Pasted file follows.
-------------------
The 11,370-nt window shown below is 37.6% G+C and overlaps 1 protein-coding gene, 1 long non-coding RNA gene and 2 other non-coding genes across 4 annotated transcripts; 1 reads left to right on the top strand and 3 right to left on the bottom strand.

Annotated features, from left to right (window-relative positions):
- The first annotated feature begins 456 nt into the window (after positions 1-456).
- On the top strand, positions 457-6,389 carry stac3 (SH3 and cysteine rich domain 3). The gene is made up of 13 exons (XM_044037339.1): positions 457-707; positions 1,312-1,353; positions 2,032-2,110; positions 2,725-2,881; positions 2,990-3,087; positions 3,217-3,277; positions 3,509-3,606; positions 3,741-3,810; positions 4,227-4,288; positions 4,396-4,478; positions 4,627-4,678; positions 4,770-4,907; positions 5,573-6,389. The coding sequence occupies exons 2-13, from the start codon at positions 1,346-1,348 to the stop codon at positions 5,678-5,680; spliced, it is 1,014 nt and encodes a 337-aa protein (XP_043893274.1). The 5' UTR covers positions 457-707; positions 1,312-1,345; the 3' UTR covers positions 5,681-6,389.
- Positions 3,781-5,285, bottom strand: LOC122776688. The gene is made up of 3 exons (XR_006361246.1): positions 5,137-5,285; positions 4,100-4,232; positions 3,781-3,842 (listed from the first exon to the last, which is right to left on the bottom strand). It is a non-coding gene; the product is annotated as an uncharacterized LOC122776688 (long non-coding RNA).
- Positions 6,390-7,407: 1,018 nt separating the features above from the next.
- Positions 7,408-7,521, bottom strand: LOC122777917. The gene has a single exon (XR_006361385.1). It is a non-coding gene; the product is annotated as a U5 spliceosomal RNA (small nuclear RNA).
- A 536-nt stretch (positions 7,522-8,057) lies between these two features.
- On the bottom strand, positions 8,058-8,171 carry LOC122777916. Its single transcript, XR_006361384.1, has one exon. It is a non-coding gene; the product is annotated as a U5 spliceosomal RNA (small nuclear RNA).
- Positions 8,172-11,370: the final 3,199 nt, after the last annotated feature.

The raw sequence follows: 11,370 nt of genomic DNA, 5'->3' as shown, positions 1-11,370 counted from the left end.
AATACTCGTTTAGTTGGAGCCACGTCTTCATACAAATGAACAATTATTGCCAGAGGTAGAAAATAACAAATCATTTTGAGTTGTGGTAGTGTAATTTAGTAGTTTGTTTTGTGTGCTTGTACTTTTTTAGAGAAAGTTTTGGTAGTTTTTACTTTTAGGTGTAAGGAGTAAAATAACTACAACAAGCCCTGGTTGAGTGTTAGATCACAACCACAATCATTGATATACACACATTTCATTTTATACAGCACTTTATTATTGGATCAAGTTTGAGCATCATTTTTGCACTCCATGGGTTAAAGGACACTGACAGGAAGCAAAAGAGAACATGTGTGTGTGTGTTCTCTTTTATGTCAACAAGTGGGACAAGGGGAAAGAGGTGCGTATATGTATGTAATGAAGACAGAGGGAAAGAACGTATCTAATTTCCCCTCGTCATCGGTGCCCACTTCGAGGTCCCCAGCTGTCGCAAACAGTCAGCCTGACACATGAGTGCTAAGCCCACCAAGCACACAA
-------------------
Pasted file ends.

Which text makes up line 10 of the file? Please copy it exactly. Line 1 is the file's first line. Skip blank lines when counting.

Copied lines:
- Positions 8,172-11,370: the final 3,199 nt, after the last annotated feature.